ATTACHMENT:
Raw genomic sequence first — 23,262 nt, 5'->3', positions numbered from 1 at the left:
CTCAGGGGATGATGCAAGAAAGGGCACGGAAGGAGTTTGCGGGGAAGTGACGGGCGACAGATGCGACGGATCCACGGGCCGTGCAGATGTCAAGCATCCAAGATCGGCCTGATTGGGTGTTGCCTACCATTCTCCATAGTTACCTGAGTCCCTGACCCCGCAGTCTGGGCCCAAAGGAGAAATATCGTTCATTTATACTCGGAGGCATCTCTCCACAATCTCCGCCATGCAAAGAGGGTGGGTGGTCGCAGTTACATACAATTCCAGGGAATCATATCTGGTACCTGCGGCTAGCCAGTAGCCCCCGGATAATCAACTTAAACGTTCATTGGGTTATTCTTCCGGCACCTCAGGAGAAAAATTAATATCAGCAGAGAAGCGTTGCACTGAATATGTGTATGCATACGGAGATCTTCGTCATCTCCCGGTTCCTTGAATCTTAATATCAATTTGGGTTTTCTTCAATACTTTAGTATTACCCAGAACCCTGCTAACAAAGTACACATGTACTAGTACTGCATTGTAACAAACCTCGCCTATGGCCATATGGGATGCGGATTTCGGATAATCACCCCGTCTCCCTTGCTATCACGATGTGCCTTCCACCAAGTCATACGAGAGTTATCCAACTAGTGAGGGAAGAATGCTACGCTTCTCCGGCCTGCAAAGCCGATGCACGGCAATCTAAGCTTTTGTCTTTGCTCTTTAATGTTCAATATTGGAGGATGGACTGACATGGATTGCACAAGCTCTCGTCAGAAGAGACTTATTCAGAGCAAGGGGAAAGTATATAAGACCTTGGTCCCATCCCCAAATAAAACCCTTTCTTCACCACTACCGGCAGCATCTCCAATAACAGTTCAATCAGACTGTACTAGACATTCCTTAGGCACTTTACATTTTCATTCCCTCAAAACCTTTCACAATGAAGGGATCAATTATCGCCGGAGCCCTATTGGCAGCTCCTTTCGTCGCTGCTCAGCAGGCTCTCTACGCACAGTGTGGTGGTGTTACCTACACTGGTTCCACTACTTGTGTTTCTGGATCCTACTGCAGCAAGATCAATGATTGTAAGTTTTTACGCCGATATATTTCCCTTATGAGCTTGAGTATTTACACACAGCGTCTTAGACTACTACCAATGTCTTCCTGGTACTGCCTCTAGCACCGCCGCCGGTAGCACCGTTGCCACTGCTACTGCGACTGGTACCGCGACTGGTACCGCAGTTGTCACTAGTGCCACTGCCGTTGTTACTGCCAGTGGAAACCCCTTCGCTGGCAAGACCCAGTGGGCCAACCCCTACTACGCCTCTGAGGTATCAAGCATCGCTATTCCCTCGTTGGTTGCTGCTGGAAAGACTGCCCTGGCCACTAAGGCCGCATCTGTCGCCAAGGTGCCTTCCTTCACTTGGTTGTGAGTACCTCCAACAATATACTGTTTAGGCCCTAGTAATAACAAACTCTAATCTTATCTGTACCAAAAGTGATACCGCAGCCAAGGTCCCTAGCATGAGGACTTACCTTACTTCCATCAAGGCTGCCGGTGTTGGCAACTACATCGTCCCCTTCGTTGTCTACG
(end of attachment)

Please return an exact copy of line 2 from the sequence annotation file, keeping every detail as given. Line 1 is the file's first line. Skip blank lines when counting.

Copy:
CTCAGGGGATGATGCAAGAAAGGGCACGGAAGGAGTTTGCGGGGAAGTGACGGGCGACAGATGCGACGGATCCACGGGCCGTGCAGATGTCAAGCATCCAAGATCGGCCTGATTGGGTGTTGCCTACCATTCTCCATAGTTACCTGAGTCCCTGACCCCGCAGTCTGGGCCCAAAGGAGAAATATCGTTCATTTATACTCGGAGGCATCTCTCCACAATCTCCGCCATGCAAAGAGGGTGGGTGGTCGCAGTTACATACAATTCCAGGGAATCATATCTGGTACCTGCGGCTAGCCAGTAGCCCCCGGATAATCAACTTAAACGTTCATTGGGTTATTCTTCCGGCACCTCAGGAGAAAAATTAATATCAGCAGAGAAGCGTTGCACTGAATATGTGTATGCATACGGAGATCTTCGTCATCTCCCGGTTCCTTGAATCTTAATATCAATTTGGGTTTTCTTCAATACTTTAGTATTACCCAGAACCCTGCTAACAAAGTACACATGTACTAGTACTGCATTGTAACAAACCTCGCCTATGGCCATATGGGATGCGGATTTCGGATAATCACCCCGTCTCCCTTGCTATCACGATGTGCCTTCCACCAAGTCATACGAGAGTTATCCAACTAGTGAGGGAAGAATGCTACGCTTCTCCGGCCTGCAAAGCCGATGCACGGCAATCTAAGCTTTTGTCTTTGCTCTTTAATGTTCAATATTGGAGGATGGACTGACATGGATTGCACAAGCTCTCGTCAGAAGAGACTTATTCAGAGCAAGGGGAAAGTATATAAGACCTTGGTCCCATCCCCAAATAAAACCCTTTCTTCACCACTACCGGCAGCATCTCCAATAACAGTTCAATCAGACTGTACTAGACATTCCTTAGGCACTTTACATTTTCATTCCCTCAAAACCTTTCACAATGAAGGGATCAATTATCGCCGGAGCCCTATTGGCAGCTCCTTTCGTCGCTGCTCAGCAGGCTCTCTACGCACAGTGTGGTGGTGTTACCTACACTGGTTCCACTACTTGTGTTTCTGGATCCTACTGCAGCAAGATCAATGATTGTAAGTTTTTACGCCGATATATTTCCCTTATGAGCTTGAGTATTTACACACAGCGTCTTAGACTACTACCAATGTCTTCCTGGTACTGCCTCTAGCACCGCCGCCGGTAGCACCGTTGCCACTGCTACTGCGACTGGTACCGCGACTGGTACCGCAGTTGTCACTAGTGCCACTGCCGTTGTTACTGCCAGTGGAAACCCCTTCGCTGGCAAGACCCAGTGGGCCAACCCCTACTACGCCTCTGAGGTATCAAGCATCGCTATTCCCTCGTTGGTTGCTGCTGGAAAGACTGCCCTGGCCACTAAGGCCGCATCTGTCGCCAAGGTGCCTTCCTTCACTTGGTTGTGAGTACCTCCAACAATATACTGTTTAGGCCCTAGTAATAACAAACTCTAATCTTATCTGTACCAAAAGTGATACCGCAGCCAAGGTCCCTAGCATGAGGACTTACCTTACTTCCATCAAGGCTGCCGGTGTTGGCAACTACATCGTCCCCTTCGTTGTCTACG